For the last few years, business analysts have been urging small businesses to embrace new technologies if they want to grow, thrive or even survive. Back in 2013, Microsoft commissioned The Boston Consulting Group (BCG) to carry out research across five major countries to see what’s currently driving the growth of small businesses. Analyzing a number of variables, the BCG study eventually concluded that there was a strong correlation between “the adoption of advanced information technologies on the one hand and growth in revenue.”
Focusing on small business “leaders” (those who are willing to innovate in order to grow their business), BCG identified three growth drivers:
Using Tech to Become More Efficient – Scalability has always been an issue for small businesses, but BCG’s research has shown that more companies are now harnessing custom spreadsheets and administration tools to manage their staff. Additionally, the use of big data is also helping small businesses build up a better picture of their potential market and refine their services accordingly.
Online Networks for Greater Flexibility – Another reason small businesses have been able to thrive thanks to modern technology is through cloud services and networks. Backed up by a separate study by Deloitte which concluded that cloud services are the key to small business growth, BCG found that companies that utilize solutions such as infrastructure, platform and software as a service (IaaS, PaaS, and SaaS) are able to build scale without large capital expenditure.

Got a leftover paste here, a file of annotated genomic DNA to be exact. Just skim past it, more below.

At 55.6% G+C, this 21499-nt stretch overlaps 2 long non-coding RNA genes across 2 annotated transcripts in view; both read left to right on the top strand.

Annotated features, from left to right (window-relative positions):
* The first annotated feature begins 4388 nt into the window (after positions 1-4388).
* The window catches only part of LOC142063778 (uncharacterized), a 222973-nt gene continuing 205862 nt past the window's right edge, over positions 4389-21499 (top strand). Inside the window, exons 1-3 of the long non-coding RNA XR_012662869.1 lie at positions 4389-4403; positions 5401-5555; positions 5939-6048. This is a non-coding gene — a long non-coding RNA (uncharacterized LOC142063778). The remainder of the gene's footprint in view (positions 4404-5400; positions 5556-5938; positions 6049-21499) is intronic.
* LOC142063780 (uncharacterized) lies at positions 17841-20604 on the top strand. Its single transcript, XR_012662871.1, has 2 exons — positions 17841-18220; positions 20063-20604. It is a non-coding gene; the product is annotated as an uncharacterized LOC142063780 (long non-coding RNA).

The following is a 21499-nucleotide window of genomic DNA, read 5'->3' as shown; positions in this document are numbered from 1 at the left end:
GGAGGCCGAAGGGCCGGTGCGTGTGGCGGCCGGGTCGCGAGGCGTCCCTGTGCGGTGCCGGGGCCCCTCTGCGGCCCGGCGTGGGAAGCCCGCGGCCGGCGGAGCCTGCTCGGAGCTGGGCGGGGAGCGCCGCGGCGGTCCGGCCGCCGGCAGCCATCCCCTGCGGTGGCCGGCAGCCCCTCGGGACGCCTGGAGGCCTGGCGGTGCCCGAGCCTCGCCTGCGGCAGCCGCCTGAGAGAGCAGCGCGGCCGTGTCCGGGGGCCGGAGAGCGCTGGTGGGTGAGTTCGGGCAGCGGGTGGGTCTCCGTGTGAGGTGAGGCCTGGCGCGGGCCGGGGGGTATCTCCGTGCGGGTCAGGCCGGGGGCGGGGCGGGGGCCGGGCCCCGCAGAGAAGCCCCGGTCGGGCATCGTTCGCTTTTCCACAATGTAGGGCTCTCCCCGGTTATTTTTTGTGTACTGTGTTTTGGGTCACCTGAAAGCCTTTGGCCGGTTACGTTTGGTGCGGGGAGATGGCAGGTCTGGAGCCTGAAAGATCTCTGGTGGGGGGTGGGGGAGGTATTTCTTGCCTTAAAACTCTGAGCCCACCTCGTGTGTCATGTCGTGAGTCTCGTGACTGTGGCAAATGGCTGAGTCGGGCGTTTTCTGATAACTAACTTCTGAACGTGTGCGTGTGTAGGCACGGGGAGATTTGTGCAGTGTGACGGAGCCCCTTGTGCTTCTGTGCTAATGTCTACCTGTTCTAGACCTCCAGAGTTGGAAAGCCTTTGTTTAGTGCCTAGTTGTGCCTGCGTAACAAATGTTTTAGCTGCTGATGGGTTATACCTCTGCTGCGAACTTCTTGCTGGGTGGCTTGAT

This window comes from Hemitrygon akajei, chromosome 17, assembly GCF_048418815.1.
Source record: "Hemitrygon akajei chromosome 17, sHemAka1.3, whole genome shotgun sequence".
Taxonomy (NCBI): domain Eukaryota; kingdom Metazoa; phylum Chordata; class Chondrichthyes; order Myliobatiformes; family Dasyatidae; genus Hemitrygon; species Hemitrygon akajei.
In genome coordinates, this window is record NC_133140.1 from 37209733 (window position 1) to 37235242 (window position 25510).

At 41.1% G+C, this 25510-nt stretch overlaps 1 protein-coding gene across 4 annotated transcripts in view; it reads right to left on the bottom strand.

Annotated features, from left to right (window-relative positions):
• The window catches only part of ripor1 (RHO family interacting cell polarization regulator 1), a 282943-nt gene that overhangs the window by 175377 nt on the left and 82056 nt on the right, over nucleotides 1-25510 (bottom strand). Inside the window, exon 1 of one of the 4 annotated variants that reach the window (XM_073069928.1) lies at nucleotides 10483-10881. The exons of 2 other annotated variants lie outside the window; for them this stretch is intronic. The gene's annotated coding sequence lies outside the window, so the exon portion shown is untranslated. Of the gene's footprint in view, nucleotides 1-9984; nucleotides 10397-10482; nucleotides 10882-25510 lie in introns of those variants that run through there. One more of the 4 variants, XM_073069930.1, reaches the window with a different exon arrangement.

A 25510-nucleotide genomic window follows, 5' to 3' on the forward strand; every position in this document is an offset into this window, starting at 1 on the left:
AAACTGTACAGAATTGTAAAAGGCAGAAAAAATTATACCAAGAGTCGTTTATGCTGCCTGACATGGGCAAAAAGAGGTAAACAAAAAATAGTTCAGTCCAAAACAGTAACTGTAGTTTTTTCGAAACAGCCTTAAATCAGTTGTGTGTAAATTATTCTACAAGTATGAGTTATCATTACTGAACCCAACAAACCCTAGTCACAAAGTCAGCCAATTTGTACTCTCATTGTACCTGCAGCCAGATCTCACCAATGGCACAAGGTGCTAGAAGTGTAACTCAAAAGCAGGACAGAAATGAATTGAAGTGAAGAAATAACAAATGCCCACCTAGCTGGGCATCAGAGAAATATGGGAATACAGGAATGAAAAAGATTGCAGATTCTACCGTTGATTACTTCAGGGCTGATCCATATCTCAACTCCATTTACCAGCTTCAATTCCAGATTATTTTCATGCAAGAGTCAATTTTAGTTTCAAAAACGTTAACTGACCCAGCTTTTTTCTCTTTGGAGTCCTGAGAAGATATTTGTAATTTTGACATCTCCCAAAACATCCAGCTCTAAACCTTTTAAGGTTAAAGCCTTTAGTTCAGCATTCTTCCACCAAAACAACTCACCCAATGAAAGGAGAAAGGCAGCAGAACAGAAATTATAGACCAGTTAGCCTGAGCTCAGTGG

Online Tech-enabled Business Models – Small businesses are now able to refine their business models by targeting customers in a more specific way using Google data analytics location services. Moreover, by launching online services, small businesses have also been able to adopt the “freemium” model in order to build up a customer base which can then be monetized.
The State of Small Business
So what’s been the result of this small business tech revolution?
According to the latest statistics from the British government, more than 600,000 start-ups were launched across the UK in 2015. Following on from a bumper year in 2014, during which 581,000 new businesses were registered with Companies House, the government was once again pushing more entrepreneurs to chance their dreams and set up their own business.
Indeed, thanks to initiatives such as Startup Britain, whereby small business owners can borrow up to £25,000 ($35,400) over five years at an interest of 6% (thanks to a government fund of £310 million/$439 million), the growth of the independent trader has been impressive in recent years.
Beyond the UK, it’s the same story in the US with independent traders springing up across the country to take on the major corporations. The US Brewers Association American craft breweries now sell more than 16 million barrels of beer each year (outpacing Budweiser), while the American Booksellers Association finds sales by independent bookstores in the US have increased by 27% since 2009.